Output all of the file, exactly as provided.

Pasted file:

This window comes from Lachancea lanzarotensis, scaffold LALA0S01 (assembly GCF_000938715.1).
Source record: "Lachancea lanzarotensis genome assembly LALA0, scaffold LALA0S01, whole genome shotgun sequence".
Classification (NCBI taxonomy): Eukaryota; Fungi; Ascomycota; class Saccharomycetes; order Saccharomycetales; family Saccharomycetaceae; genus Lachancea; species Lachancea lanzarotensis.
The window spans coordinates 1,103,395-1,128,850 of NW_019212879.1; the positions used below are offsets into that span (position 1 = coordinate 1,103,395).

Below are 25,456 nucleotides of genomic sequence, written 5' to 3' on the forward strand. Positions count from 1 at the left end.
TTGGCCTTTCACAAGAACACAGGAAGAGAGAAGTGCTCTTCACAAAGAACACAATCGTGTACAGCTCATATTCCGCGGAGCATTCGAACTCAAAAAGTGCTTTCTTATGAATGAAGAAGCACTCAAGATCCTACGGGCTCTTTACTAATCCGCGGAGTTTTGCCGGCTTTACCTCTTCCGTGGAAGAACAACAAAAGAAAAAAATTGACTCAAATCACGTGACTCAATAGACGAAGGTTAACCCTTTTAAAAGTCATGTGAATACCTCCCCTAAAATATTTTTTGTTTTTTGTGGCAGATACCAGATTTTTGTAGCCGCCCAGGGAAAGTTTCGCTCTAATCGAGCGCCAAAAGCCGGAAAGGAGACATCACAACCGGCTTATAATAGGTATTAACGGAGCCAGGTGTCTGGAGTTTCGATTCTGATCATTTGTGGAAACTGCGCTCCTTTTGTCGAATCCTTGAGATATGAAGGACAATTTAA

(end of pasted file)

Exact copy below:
This window comes from Lachancea lanzarotensis, scaffold LALA0S01 (assembly GCF_000938715.1).
Source record: "Lachancea lanzarotensis genome assembly LALA0, scaffold LALA0S01, whole genome shotgun sequence".
Classification (NCBI taxonomy): Eukaryota; Fungi; Ascomycota; class Saccharomycetes; order Saccharomycetales; family Saccharomycetaceae; genus Lachancea; species Lachancea lanzarotensis.
The window spans coordinates 1,103,395-1,128,850 of NW_019212879.1; the positions used below are offsets into that span (position 1 = coordinate 1,103,395).

Below are 25,456 nucleotides of genomic sequence, written 5' to 3' on the forward strand. Positions count from 1 at the left end.
TTGGCCTTTCACAAGAACACAGGAAGAGAGAAGTGCTCTTCACAAAGAACACAATCGTGTACAGCTCATATTCCGCGGAGCATTCGAACTCAAAAAGTGCTTTCTTATGAATGAAGAAGCACTCAAGATCCTACGGGCTCTTTACTAATCCGCGGAGTTTTGCCGGCTTTACCTCTTCCGTGGAAGAACAACAAAAGAAAAAAATTGACTCAAATCACGTGACTCAATAGACGAAGGTTAACCCTTTTAAAAGTCATGTGAATACCTCCCCTAAAATATTTTTTGTTTTTTGTGGCAGATACCAGATTTTTGTAGCCGCCCAGGGAAAGTTTCGCTCTAATCGAGCGCCAAAAGCCGGAAAGGAGACATCACAACCGGCTTATAATAGGTATTAACGGAGCCAGGTGTCTGGAGTTTCGATTCTGATCATTTGTGGAAACTGCGCTCCTTTTGTCGAATCCTTGAGATATGAAGGACAATTTAA